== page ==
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Faculty News and Scholarship

  • - Slate In the early days of dot-com, the law found the Internet unsettling. That a buyer in one location could access the website of a seller in any other forced courts to revisit basic questions of jurisdiction and federalism. The potential to share and edit software and other digital objects introduced novel questions of ownership and control. In the mid-’90s, a movement arose among legal academics to address these and similar challenges. The central tensions of “cyberlaw” flow from the characteristics that distinguish the Internet from prior or constituent technology such as computers or phones. (10/27/14)
  • - In the past year, there has been a growing focus on the high incident of rape and sexual assault on U.S. campuses. In response to this, several parents with kids in college have developed an “affirmative consent” app known as Good2Go. This first-of-its-kind sexual consent app is designed to help students and young adults navigate the world of sexual relations and to teach them more than “no means no” This new app requires users to seek affirmative consent from their partners. In other words, that only a positive “yes means yes.” (10/21/14)
  • - Science As robots take on societal roles that were once the province of humans, they are creating new legal dilemmas. (10/20/14)
  • - The Washington Post My prediction is that in fewer than 15 years, we will be debating whether human beings should be allowed to drive on highways. After all, we are prone to road rage; rush headlong into traffic jams; break rules; get distracted; and crash into each other. That is why our automobiles need tank-like bumper bars and military-grade crumple zones. And it is why we need speed limits and traffic police. Self-driving cars won’t have our limitations. They will prevent tens of thousands of fatalities every year and better our lifestyles. They will do to human drivers what the horseless carriage did to the horse and buggy. (10/14/14)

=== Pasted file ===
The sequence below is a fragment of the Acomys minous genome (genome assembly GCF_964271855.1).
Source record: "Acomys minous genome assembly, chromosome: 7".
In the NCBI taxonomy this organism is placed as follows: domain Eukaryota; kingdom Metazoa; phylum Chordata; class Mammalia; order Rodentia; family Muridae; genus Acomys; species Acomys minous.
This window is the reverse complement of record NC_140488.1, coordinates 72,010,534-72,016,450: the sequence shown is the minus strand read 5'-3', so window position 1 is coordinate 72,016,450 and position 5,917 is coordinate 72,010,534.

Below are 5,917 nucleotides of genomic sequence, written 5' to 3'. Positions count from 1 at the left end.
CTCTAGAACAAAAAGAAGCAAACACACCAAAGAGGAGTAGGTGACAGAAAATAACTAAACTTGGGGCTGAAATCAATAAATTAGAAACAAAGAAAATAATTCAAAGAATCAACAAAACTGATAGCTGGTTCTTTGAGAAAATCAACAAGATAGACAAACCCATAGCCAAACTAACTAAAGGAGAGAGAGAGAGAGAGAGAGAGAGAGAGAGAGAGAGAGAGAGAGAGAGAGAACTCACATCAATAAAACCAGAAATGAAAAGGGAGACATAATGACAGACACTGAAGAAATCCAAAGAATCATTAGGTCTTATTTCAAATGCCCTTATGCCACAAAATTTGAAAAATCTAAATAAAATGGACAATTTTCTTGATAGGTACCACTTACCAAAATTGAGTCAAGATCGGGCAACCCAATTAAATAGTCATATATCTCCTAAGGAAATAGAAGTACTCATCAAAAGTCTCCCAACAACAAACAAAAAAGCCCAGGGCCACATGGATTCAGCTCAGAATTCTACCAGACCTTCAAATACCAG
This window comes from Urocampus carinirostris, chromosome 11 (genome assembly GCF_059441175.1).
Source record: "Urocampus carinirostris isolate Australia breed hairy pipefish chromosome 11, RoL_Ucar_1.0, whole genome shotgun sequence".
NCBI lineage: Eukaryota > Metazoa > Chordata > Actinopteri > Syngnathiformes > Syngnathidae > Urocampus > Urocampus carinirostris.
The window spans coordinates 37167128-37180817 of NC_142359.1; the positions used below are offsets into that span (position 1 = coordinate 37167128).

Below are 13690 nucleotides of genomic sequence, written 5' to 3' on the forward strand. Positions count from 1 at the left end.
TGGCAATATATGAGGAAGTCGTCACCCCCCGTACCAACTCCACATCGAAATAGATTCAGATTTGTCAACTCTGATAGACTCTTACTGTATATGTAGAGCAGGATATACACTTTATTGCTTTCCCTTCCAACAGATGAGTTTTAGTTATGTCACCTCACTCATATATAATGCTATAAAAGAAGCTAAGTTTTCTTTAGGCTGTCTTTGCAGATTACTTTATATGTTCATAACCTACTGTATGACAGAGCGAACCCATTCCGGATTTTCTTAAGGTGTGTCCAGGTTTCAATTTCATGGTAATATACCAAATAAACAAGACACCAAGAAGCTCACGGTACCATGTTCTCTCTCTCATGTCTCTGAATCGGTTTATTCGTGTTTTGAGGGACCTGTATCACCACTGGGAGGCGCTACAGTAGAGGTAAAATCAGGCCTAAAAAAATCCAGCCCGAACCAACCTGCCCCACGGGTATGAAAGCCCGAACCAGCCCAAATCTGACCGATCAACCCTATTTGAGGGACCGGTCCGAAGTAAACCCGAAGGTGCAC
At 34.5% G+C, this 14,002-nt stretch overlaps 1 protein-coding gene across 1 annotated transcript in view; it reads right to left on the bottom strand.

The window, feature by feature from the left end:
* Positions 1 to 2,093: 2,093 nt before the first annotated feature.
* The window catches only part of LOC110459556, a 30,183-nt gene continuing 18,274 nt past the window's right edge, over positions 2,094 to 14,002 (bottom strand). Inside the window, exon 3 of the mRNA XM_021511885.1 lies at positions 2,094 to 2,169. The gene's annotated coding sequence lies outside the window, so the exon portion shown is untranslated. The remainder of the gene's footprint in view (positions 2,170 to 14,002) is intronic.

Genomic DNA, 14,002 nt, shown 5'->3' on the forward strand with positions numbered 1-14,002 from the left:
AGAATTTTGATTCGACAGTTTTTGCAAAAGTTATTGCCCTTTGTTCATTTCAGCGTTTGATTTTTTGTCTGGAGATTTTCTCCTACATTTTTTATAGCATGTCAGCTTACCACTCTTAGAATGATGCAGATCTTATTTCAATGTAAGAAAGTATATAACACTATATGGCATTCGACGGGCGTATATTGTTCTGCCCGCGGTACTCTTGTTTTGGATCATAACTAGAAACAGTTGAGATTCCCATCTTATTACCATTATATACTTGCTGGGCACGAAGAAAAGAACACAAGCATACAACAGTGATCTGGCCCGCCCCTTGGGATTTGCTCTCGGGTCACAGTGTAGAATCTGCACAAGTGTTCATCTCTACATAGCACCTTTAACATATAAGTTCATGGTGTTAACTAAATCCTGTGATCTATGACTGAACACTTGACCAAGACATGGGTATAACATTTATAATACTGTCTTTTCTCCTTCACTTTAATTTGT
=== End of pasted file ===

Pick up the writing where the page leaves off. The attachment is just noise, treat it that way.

• - USA Today Let's talk robots. Not science fiction film plots, '80s dance moves or frenetic 'they're stealing our jobs' narratives intending to draw upon readers' deep-seated anxieties -- but the realistic capabilities of robots and the influence of robotic technologies on the American workforce. (10/13/14)
  • - Buzzfeed A DEA agent commandeered a woman’s identity, created a phony Facebook account in her name, and posted racy photos he found on her seized cell phone. The government said he had the right to do that. Update: Facebook has removed the page and the Justice Department said it is reviewing the incident. (10/6/14)
  • - Bloomberg
    Jesse Busk spent a 12-hour shift rushing inventory through an Amazon.com Inc. (AMZN) warehouse in Nevada to meet quotas. His day wasn’t over, though. After clocking out, Busk and hundreds of other workers went through an airport-style screening process, including metal detectors, to make sure they weren’t stealing from the Web retailer. Getting through the line often took as long as 25 minutes, uncompensated, he and others employed there say. “They did it on my time,” Busk, 37, of Henderson, Nevada, said in an interview. “If people are stuck in your building and they’re not allowed to leave, why don’t you go ahead and pay them?”